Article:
Uncle Lucius Burns Dallas Down One Last Time

| March 4, 2018 | Reply

Photo by Joshua Daugherty

Story by Axton Deary, Photos by Joshua Daughtery

Austin’s own Uncle Lucius performed at the historic Kessler Theatre in Dallas on February 28 2018. This was the last performance the band would play in Dallas under the current band name, founding member and lead singer, Kevin Galloway announced the band would seek different destinations back in September 2017, but would continue touring throughout March 2018.

Folk Family Revival opened the show, but the majority of the crowd was at The Kessler to pay their final dues for the 12-year, 4-album, veteran band that is Uncle Lucius. Backed by lead singer, Kevin Galloway, the rest of the 5-piece band was straight business for this show. There was a look of determination on Galloway’s face, rarely did he break to a smile or speak to the audience besides opening and closing dialogue. The professionalism of the band showed through every song and concert goers could tell Uncle Lucius wanted to leave their mark on Dallas and Uncle Lucius did just that.

The band’s sound is unique as they were a mix of genres ranging from hard rock, folk, Americana, a slight hint of rhythm and blues, and full of soul. The set opened with Tom Petty’s “It’s Good To Be King” and it’s relevant considering Uncle Lucius’ history of being signed to a record label out of Nashville, and then fighting their way to produce their own independent album (The Light). What makes the band eccentric is the fact all band members write their own songs, and on the fourth song in, lead guitarist Mike Carpenter performed his song “End of 118,” backed by keyboardist Jonny Grossman playing accordion.

Kevin Galloway performed “Pick Your Head Up,” which then transitioned in to a “Ain’t It the Same.” The band was brilliant in doing so. The setup began with “Pick Your Head Up” which is crossbreed of a slow-rock ballad mixed with a Sunday hymn that is full of soul due particular to Galloway’s distinctive voice. The song then picks up to more a rock style, and then fully transitions in to “Ain’t It The Same” for a hard rock sound due to lead guitarist  Mike Carpenter.

Photo by Joshua Daugherty

Photo by Joshua Daugherty

A few songs later, the band jammed another transition song beginning with “Age of Reason,” perfectly fitting with today’s political climate, which calls for unison rather than division. The second half of the 10-minute jam evolved in to the band’s most popular song, “Keep The Wolves Away.” “Wolves…” was truly a stellar performance, it received a standing ovation from all patrons from The Kessler.

The last song of the set was another transitional song, and it was nearly a 19-minute performance that encompassed nearly every variety of genres underneath Uncle Lucius’ belt. It was difficult to wrap your head around the intelligence of the band due to the multiple transitions they pulled out of their sleeves, and it left many wondering how they could pull what they just heard off. Uncle Lucius performed 2006’s “Liquor Store,” a full-blown Southern Rock song in with Erykah Badu’s “On and On,” a keyboard-based, bluesy song backed up on vocals by keyboardist Johnny Grossman. The performance finished back in to “Liquor Store” and the lights drew dim.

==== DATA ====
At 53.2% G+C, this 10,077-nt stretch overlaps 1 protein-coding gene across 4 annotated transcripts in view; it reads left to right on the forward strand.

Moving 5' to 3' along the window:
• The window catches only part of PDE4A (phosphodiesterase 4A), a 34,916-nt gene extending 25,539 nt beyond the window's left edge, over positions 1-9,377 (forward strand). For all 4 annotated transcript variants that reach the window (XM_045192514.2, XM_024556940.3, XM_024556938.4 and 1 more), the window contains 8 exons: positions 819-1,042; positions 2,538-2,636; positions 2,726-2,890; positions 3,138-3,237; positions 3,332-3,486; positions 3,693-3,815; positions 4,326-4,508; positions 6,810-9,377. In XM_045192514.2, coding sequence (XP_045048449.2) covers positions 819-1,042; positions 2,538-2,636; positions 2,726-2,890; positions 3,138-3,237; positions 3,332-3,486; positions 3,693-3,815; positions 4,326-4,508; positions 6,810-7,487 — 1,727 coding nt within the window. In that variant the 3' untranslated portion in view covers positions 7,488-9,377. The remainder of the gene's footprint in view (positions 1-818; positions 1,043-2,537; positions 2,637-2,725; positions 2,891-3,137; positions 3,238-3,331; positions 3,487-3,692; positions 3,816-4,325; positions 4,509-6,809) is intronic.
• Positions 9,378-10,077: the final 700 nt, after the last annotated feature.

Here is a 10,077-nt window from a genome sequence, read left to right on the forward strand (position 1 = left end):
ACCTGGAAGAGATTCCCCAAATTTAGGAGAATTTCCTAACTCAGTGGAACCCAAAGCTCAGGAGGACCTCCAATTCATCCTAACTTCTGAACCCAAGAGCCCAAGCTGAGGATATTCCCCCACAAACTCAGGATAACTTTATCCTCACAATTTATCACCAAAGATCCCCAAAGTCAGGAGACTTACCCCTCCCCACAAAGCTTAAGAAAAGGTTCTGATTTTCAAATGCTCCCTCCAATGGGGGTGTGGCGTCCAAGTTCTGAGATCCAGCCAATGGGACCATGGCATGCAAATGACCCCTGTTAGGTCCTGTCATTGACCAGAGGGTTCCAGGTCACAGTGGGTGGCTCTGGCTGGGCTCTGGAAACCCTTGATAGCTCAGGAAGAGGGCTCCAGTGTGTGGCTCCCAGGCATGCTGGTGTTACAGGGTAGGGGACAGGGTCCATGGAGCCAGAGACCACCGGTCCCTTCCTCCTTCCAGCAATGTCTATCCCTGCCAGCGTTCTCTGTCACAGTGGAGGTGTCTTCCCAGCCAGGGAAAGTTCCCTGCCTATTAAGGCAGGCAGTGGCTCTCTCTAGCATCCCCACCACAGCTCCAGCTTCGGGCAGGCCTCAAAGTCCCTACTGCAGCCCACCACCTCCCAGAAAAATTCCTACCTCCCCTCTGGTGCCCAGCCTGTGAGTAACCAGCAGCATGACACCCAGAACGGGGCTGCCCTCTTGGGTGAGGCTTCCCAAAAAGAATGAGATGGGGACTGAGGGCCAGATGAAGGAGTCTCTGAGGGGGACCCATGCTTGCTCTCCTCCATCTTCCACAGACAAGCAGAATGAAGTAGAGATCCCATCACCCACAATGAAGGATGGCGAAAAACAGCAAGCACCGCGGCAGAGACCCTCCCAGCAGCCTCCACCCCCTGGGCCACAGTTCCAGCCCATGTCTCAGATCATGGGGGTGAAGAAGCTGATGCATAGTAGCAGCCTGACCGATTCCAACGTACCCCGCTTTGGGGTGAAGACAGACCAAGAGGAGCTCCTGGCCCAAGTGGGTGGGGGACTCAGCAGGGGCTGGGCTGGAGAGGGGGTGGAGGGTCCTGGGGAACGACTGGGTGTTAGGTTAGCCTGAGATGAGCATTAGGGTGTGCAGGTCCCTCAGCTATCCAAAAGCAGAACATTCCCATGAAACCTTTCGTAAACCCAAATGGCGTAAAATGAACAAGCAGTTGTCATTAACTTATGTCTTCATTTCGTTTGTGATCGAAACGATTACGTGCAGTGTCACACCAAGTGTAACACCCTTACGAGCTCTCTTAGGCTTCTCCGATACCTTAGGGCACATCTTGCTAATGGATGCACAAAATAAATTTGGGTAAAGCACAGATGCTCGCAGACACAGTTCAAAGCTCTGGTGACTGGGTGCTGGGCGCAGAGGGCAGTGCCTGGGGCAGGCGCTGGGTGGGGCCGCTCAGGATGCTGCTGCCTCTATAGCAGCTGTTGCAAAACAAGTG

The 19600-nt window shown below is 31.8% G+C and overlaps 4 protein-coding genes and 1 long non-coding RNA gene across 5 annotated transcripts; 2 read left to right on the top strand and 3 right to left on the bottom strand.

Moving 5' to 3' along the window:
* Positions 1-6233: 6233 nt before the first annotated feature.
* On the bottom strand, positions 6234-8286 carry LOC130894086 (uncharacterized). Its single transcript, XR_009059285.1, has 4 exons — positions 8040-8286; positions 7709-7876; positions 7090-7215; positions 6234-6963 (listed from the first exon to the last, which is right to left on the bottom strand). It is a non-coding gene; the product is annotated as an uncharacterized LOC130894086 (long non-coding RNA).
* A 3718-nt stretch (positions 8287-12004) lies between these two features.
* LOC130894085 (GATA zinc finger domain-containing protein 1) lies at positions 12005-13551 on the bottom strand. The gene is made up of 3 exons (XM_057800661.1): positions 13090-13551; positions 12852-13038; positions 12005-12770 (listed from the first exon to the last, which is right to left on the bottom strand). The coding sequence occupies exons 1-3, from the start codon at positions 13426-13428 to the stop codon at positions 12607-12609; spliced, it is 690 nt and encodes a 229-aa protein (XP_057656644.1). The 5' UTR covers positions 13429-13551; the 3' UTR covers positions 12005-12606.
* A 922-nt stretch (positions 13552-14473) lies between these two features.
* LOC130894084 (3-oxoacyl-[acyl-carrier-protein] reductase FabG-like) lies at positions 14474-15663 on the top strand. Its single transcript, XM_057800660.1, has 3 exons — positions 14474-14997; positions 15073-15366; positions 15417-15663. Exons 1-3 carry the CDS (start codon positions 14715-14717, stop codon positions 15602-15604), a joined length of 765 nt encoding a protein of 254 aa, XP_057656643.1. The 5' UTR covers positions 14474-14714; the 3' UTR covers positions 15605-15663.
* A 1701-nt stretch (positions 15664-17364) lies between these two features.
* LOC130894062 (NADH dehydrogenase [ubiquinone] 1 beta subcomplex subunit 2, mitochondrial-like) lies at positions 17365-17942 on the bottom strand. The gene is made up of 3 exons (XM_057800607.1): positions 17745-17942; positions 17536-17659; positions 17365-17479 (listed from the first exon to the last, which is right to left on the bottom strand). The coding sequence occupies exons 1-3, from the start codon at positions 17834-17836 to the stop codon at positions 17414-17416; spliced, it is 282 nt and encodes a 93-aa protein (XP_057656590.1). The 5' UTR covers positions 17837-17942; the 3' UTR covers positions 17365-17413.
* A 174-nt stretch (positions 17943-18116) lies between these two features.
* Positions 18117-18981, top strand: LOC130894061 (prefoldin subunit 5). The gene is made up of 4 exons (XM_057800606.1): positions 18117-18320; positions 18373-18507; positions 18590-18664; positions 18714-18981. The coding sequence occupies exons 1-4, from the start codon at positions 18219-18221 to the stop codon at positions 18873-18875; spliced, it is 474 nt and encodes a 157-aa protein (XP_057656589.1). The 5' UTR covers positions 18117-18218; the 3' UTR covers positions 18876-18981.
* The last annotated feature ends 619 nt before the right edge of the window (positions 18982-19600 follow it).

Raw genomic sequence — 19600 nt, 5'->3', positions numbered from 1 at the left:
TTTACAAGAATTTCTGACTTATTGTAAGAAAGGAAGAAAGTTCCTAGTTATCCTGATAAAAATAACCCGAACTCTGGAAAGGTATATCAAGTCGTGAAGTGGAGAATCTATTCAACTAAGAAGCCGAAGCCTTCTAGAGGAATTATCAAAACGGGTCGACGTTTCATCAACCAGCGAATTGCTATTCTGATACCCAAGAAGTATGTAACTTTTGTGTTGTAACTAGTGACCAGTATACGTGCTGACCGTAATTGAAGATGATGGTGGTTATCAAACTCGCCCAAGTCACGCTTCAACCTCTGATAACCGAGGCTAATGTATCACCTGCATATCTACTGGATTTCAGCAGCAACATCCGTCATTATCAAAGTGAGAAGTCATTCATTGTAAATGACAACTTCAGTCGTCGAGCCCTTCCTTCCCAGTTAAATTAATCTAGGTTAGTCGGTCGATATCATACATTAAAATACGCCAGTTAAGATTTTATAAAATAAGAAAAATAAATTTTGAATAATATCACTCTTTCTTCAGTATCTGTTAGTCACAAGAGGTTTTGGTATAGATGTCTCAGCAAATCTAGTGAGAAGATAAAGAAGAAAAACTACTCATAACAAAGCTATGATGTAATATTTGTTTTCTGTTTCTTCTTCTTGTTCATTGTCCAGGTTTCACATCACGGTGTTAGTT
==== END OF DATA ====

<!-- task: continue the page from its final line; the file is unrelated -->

Photo by Axton Deary

The crowd wanted even more after an incredible performance. After a two-minute tease, Galloway walked out followed suit by the rest of the band. Of the few times Galloway spoke, he thanked the crowd for being a part of an incredible 12-year ride. The band performed “All of Your Gold” and then ended their last song in Dallas, Texas, by performing Black Sabbath’s “War Pigs.. It opened with the grand theme of keyboard, followed by the gritty-soulful voice of Galloway to open in to War Pigs. The 10-minute performance was given every bit on gusto from the band, and they left 1230 West Davis Street, Dallas, Texas, on fire.

Uncle Lucius performance was an incredible one to say the least – one of the best live acts I have seen in sometime. Make no doubt about it, Uncle Lucius would not be as successful without Johann Valles, Jonny Grossman, Josh Greco, and Mike Carpenter, but Galloway’s voice is unique, it fills the room. Add to the fact that all of the band members write their own songs, and individually perform them is another rarely-heard-of style. How the band survived 12 years without egos getting in the way is what made Uncle Lucius one of the Texas’ best live acts.

Uncle Lucius still has a few tour dates, catch them if you can.

March 8           Courville’s                                Beaumont, Texas

March 9           Coal’s Smokehouse                Splendora, Texas

March 10         Poodie’s                                    Spicewood, Texas

March 22         Gruene Hall                              Gruene, Texas

March 23         Gruene Hall                               Gruene, Texas

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Category: *- Features, Other venues

About the Author ()

Axton Deary is currently based in Dallas, Texas. He attended college at Southwest Texas State University in San Marcos, Texas. It was there that Axton grew an affinity for music -- with historical venues such Cheatham Street Warehouse, Gruene Hall, Joe T. Floore's Country Store, and Luckenbach just a stone's throw away. Axton saw the best that Texas' regional acts had to offer. Although currently employed full-time in Dallas, he frequents various venues scattered across the DFW metroplex during his free time. Axton currently pens album and concert reviews. He is excited to be a contributor to Scene in Town and is looking forward to the new journey.

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